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Rutgers Cancer Institute of New Jersey observes Multiple Myeloma Awareness Month

March is Multiple Myeloma Awareness Month, which aims to recognize the effects of this type of cancer on patients and their families. – Photo by Martha Dominguez de Gouveia / Unsplash

To commemorate Multiple Myeloma Awareness Month, the Rutgers Cancer Institute of New Jersey (CINJ) will conduct various multiple myeloma-related trials this month.

Mansi Shah, an assistant professor of medicine in the division of blood disorders at CINJ and Rutgers Robert Wood Johnson Medical School, said that myeloma is a type of cancer that affects plasma cells, a type of white blood cell, which then inhibits the body's immune system.

Multiple myeloma, she said, causes these cells to grow uncontrollably, therefore interfering with the function of normal blood cells. This leads to bleeding, bruising, anemia and an increased vulnerability to pathogens.

Furthermore, the growth of these cancerous cells can result in the accumulation of irregular proteins in blood and urine. It can also activate other cells, thereby causing bone damage, kidney damage or additional complications, Shah said.

Shah said that as of 2021, multiple myeloma annually affects approximately 35,000 new individuals in the U.S. Though incidence rates for the disease have slightly risen over time, mortality rates have declined, partly due to improvements in multiple myeloma treatment.

In New Jersey, multiple myeloma is the second most common blood cancer. This follows non-Hodgkin's lymphoma, which is found in approximately 5.1 of every 100,000 individuals per year, she said.

She said that multiple myeloma and Hodgkin's and non-Hodgkin's lymphoma are blood cancers that affect the immune system, and both can result in fatigue, bone pain and infection vulnerability. Treatment plans for the illnesses are similar as well.

Though, the disease mechanisms vastly differ, specifically regarding the type of affected cells and the factors that result in cancer development.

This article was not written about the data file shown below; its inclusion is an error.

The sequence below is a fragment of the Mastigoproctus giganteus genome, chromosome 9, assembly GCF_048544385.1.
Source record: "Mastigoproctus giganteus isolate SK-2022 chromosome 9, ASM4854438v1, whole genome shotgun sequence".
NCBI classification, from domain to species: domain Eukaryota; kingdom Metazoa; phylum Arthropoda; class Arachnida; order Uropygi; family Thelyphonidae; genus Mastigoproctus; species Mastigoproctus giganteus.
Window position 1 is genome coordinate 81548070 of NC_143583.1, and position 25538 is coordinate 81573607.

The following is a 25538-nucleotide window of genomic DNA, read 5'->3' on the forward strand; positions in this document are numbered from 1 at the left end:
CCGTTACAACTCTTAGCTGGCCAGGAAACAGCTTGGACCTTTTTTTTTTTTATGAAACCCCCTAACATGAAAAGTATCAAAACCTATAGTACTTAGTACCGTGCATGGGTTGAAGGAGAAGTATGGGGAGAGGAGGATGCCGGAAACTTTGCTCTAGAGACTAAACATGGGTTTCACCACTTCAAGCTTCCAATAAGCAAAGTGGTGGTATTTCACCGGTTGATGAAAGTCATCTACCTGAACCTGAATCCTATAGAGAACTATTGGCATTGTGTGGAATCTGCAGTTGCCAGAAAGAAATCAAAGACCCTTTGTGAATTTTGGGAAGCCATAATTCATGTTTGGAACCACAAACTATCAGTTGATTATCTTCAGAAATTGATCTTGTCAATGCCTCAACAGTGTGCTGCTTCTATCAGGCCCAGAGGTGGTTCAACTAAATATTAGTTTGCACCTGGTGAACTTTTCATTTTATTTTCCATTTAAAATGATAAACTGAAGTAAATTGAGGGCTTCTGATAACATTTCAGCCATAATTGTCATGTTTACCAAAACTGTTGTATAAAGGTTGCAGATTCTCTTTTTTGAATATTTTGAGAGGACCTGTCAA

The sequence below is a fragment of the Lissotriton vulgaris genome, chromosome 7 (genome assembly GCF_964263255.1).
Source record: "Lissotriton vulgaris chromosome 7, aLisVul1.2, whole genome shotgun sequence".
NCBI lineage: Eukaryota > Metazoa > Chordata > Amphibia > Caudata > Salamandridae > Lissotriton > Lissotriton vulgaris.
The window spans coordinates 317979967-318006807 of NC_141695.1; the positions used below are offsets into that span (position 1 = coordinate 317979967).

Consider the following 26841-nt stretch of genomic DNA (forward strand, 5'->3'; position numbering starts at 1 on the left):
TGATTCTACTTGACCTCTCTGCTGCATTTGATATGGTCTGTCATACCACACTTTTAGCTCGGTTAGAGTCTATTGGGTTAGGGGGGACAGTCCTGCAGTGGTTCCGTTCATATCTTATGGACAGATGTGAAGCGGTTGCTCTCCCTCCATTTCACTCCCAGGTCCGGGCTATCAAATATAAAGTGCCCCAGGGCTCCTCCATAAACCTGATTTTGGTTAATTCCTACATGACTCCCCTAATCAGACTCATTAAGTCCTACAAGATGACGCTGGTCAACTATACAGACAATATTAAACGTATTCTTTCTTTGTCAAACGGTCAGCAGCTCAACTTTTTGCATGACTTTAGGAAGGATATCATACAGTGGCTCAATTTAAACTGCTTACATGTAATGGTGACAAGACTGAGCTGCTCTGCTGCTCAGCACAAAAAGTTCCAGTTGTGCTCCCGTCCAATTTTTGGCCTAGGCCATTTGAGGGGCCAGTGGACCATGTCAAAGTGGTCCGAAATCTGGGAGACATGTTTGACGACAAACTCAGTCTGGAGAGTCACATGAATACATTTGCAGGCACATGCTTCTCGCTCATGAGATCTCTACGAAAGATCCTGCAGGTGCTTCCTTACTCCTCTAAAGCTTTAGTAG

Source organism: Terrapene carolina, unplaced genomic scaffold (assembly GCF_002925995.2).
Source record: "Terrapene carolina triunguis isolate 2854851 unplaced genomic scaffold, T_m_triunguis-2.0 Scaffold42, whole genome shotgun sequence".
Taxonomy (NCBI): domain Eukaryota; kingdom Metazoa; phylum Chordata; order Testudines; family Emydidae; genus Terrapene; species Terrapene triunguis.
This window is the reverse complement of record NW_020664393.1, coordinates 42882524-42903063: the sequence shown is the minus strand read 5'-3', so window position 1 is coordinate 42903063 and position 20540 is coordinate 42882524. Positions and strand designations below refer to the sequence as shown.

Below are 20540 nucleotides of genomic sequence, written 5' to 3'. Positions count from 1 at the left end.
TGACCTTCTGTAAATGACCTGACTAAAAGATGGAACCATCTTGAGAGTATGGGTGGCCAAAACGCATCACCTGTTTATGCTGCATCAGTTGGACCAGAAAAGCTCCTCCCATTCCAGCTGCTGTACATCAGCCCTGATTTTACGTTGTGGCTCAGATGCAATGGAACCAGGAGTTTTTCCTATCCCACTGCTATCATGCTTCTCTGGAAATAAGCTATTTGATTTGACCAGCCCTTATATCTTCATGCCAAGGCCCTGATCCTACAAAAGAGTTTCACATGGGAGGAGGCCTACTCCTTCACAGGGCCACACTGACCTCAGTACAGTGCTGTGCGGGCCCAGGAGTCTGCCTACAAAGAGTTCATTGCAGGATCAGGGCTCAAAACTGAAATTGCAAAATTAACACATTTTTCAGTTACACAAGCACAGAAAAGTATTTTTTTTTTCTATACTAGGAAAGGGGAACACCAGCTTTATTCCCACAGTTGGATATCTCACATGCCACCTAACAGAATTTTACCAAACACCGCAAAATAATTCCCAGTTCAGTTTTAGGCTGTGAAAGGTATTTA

Shah said that while multiple myeloma predominantly affects plasma cells, lymphoma affects another white blood cell type called lymphocytes. Like plasma cells affected by multiple myeloma, lymphocytes impacted by lymphoma are subject to uncontrollable growth, which may result in tumors in lymph nodes and other tissues. 

She said the biological causes behind each cancer, including genetic mutations and molecular cascades, may share similarities. Therefore, studying the diseases can pinpoint important treatment targets.

Regarding treatment, Shah said that multiple myeloma can be treated in various ways, and as such, individualized plans are important. Options include chemotherapy, stem cell transplantation and symptom management, she said. 

"With the right combination of therapies, many patients with multiple myeloma can continue to live full lives," Shah said. "While there is no cure, treatment options for multiple myeloma are advancing quickly and are improving outcomes for people with multiple myeloma."

Current research on multiple myeloma includes clinical trials that study new treatments for newly diagnosed patients or relapsed patients. In addition, researchers are evaluating the effectiveness of existing treatments, such as immunotherapy, which simulates components of an individual's immune system to fight disease, she said.

Shah said that other studies aim to identify the best treatment plans for newly diagnosed patients, which may include altering treatment timelines.

"Overall, the goal of these studies is to improve our understanding of multiple myeloma, find ways to improve survival rates, reduce therapy-related side effects and find new ways to personalize treatments," she said.

Shah said that multiple myeloma has significant effects on patients and their caregivers, including the physical and mental toll of the illness. As such, the goal of Multiple Myeloma Awareness Month is to raise awareness for this type of cancer and relevant ongoing research.

Informed patients may develop an interest in participating in clinical trials, which could improve treatment development. Educating the general public on the disease and the latest news may also improve disparities in care for multiple myeloma patients, she said.

"Efforts to better understand risk factors, incidence patterns, improve access to care and treatment and advance research into the disease are important for reducing its impact and improving outcomes for patients," Shah said.

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